According to Catholicism, what did St Paul mean by "a thorn in the flesh"?
7 And indeed, for fear that these surpassing revelations should make me proud, I was given a sting to distress my outward nature, an angel of Satan sent to rebuff me. - 2 Corinthians 12:7
The Church is unsure as to what St. Paul was referring too here.
There is no Early Church Father's writing, who sees his "thorn in the flesh" as referring to homosexuality? Clearly both St. Paul and the Early Church writers were on the same page about this.
9 Know you not that the unjust shall not possess the kingdom of God? Do not err: neither fornicators, nor idolaters, nor adulterers,
10 Nor the effeminate, nor liers with mankind, nor thieves, nor covetous, nor drunkards, nor railers, nor extortioners, shall possess the kingdom of God. - 1 Corinthians 6:9-10
Catholic interpretations of 2 Corinthians 12:7 naturally will vary somewhat and include the following:
One pre-Vatican II Roman Catholic writer thought that it denotes suggestions of impiety. (Easton, Matthew George (1897). "Thorn in the flesh", Easton's Bible Dictionary (New and revised ed.). T. Nelson and Sons.)
Paul's agony over Jewish rejection of the gospel
A reference to Paul's opponents
A physical ailment (such as Blindness)
The stigmata (“I have been crucified with Christ” (Gal 1:19))
Catholic interpretation continues to speculate over what this “thorn in the flesh” might mean. Some associate it with a recurrent illness or physical limitation Paul suffered. They sometimes connect it to Galatians 4:13–15. Here Paul says that he first preached to the Galatians in the “weakness” of his flesh. He commends the Galatians for welcoming him at that time; they would have plucked out their own eyes and given them to him!
St. John Chrysostom delivered an awesome homily on the subject matter:
2 Corinthians 12:7
“And that I should not be exalted overmuch, through the exceeding greatness of the revelations, there was given to me a thorn in the flesh, a messenger of Satan, to buffet me.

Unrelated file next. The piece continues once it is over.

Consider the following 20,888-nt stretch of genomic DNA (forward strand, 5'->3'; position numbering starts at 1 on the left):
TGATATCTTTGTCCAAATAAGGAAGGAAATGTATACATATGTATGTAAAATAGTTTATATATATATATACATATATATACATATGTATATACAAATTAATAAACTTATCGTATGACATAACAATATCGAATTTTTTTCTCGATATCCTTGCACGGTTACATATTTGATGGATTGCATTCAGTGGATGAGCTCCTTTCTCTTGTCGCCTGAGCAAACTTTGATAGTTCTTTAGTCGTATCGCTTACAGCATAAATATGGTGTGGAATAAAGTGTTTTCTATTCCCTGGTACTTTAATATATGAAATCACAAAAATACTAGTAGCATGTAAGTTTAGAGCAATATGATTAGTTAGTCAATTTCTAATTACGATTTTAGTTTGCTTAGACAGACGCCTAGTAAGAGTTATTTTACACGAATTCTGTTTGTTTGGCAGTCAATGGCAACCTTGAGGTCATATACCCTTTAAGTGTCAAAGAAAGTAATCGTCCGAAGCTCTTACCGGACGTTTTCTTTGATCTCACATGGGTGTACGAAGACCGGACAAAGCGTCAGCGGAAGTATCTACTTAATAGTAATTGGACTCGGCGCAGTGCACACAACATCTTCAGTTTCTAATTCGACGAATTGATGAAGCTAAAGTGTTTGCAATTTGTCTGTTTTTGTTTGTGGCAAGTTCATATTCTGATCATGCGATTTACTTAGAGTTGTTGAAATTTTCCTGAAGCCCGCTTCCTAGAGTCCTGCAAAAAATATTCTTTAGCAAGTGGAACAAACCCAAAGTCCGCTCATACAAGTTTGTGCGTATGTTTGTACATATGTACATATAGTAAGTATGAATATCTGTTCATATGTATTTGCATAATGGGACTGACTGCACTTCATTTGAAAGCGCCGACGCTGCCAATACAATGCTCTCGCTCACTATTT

What do you say? He that counted not the kingdom to be anything; no, nor yet hell in respect of his longing after Christ; did he deem honor from the many to be anything, so as both to be lifted up and to need that curb continually? For he did not say, 'that he might buffet me,' but that he may buffet me. Yet who is there would say this? What then is the meaning of what is said? When we have explained what is meant at all by the thorn, and who is this messenger of Satan, then will we declare this also. There are some then who have said that he means a kind of pain in the head which was inflicted of the devil; but God forbid! For the body of Paul never could have been given over to the hands of the devil, seeing that the devil himself submitted to the same Paul at his mere bidding; and he set him laws and bounds, when he delivered over the fornicator for the destruction of the flesh, and he dared not to transgress them. What then is the meaning of what is said? An adversary is called, in the Hebrew, Satan; and in the third Book of Kings the Scripture has so termed such as were adversaries; and speaking of Solomon, says, 'In his days there was no Satan,' that is, no adversary, enemy, or opponent. 1 Kings 5:4 What he says then is this: God would not permit the Preaching to progress, in order to check our high thoughts; but permitted the adversaries to set upon us. For this indeed was enough to pluck down his high thoughts; not so that, pains in the head. And so by the messenger of Satan, he means Alexander the coppersmith, the party of Hymenæus and Philetus, all the adversaries of the word; those who contended with and fought against him, those that cast him into a prison, those that beat him, that led him away to death ; for they did Satan's business. As then he calls those Jews children of the devil, who were imitating his deeds, so also he calls a messenger of Satan every one that opposes. He says therefore, There was given to me a thorn to buffet me; not as if God puts arms into such men's hands, God forbid! not that He does chastise or punish, but for the time allows and permits them. - Homily 26 on Second Corinthians